Sometimes we think that the most important thing in Christianity is what we know and understand. We place huge emphasis on having the “right” theology, being able to explain and make sense out of difficult Bible passages and so on. We are tempted to believe that everything can be explained, that we can understand every explanation, and that anything that “doesn’t make sense” must not be true.
In fact, there are things we don’t know, there are things we can’t know, and there are things we think we know but are actually completely wrong about. This is true in daily life, and even more so in spiritual life. When we encounter the limits of what we can know with our minds we enter into Mystery.
Not knowing everything is normal for humans. Even Jesus had limits to what he knew. He once told his disciples that only the Father knew when the end would come (Mark 13:32). And Jesus suffered with the pain of an unanswered question on the cross when he cried “My God, my God, why have you forsaken me?” (Mark 15:34) Paul reminds us that at least for the time being “…we see through a mirror dimly” (1 Corinthians 13:12) and that “no eye has seen, nor ear heard, nor the human heart conceived, what God has prepared for those who love him.” (1 Corinthians 2:9)
If our faith relied on what we know we would be in trouble indeed. Mystery reminds us that our faith is not about knowledge but trust. It’s one thing to believe that Jesus rose from the dead – to hold that statement as true. It’s quite a different thing to believe in Jesus as someone you trust.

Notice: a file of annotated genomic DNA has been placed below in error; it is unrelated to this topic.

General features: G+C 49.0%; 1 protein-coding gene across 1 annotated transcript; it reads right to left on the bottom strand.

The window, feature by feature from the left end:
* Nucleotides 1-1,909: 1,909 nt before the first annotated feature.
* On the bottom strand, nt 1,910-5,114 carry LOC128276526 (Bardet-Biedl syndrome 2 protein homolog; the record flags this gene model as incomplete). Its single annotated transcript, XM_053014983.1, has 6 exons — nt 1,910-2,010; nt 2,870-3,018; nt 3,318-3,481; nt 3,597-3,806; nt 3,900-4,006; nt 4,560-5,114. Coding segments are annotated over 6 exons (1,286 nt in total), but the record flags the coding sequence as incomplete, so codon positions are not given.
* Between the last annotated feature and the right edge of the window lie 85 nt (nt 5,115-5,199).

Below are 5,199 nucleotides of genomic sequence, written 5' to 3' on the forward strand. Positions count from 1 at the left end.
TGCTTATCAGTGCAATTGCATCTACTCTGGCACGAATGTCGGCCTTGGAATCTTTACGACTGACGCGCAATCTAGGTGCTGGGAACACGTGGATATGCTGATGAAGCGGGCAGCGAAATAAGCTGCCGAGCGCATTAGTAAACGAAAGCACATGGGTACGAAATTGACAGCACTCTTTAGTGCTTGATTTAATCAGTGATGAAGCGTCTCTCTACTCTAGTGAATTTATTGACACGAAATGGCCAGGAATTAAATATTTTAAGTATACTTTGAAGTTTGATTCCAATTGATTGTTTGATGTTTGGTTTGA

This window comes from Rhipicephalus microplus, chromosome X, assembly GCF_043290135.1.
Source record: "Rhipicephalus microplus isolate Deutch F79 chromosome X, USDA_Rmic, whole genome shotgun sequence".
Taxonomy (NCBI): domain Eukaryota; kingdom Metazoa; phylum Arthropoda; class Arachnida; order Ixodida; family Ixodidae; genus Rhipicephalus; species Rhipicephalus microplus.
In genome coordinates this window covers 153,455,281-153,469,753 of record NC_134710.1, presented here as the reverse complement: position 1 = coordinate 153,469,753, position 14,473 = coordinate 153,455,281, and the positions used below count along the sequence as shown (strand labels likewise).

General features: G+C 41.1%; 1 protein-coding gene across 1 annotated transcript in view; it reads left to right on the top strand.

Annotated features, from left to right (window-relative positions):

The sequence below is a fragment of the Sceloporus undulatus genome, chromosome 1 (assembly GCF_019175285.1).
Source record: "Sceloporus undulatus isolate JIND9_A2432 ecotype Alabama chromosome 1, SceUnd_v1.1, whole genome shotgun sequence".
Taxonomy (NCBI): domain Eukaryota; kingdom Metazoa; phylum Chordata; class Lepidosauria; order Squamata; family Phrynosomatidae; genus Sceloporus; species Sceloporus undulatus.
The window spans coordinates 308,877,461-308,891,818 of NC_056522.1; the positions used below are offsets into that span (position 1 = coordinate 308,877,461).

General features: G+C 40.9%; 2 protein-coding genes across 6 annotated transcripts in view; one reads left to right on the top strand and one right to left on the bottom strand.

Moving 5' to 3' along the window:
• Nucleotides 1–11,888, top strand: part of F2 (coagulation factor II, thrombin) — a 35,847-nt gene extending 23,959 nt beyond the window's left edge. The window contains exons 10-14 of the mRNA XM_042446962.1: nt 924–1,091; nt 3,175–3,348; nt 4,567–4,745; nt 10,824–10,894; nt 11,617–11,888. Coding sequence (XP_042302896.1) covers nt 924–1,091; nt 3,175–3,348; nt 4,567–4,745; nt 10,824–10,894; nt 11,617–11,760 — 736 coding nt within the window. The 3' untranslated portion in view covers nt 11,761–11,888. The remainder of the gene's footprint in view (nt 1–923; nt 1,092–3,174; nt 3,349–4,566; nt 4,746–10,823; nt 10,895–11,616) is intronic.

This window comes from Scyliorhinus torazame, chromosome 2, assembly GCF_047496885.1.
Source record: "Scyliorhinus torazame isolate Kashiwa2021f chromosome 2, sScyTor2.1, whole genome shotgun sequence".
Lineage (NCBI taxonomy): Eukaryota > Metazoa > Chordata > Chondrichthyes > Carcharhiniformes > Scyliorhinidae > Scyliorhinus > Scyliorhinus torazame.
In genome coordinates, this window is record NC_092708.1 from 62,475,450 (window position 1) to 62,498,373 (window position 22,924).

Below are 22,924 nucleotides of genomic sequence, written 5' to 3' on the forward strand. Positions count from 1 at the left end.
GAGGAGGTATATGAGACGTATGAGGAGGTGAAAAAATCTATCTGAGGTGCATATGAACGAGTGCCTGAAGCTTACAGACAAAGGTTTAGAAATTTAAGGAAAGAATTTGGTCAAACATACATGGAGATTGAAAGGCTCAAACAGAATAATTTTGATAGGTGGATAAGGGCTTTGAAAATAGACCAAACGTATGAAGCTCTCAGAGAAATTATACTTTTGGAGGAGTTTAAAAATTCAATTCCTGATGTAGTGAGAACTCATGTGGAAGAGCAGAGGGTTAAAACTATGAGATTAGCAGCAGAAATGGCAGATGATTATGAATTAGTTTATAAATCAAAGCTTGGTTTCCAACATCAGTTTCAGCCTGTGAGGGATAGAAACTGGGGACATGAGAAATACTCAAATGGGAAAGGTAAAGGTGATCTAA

Embracing Mystery and accepting that our knowledge is always limited and imperfect can relieve us from the fears and anxieties about not “getting it right.” In fact, this is one of the things we trust Jesus for: not only are we forgiven for our sins, but also for our false, mistaken and misunderstood beliefs. Released from these fears we are able to “hold loosely” our ideas about faith and life and be ready to learn more. This also encourages us to speak with humility about what we believe to be true, and listen with openness to the ideas of others. Acknowledging Mystery helps us to resist the temptations of intellectual pride.
Embracing Mystery can also help us to set aside our questions when there are more important things at hand than just understanding. In John 9 Jesus encounters a man blind from birth. His disciples and the religious leaders are fixated on the theological questions. Jesus sees the man as a person, not as a case study, and heals him. We may want to wrestle endlessly over questions like “Why do bad things happen to good people?” Mystery reminds us to consider whether getting answers is really more important than giving help to someone in need.
1 Corinthians 2; 1 Corinthians 8; Romans 11:33-34; Ephesians 3; Job 38
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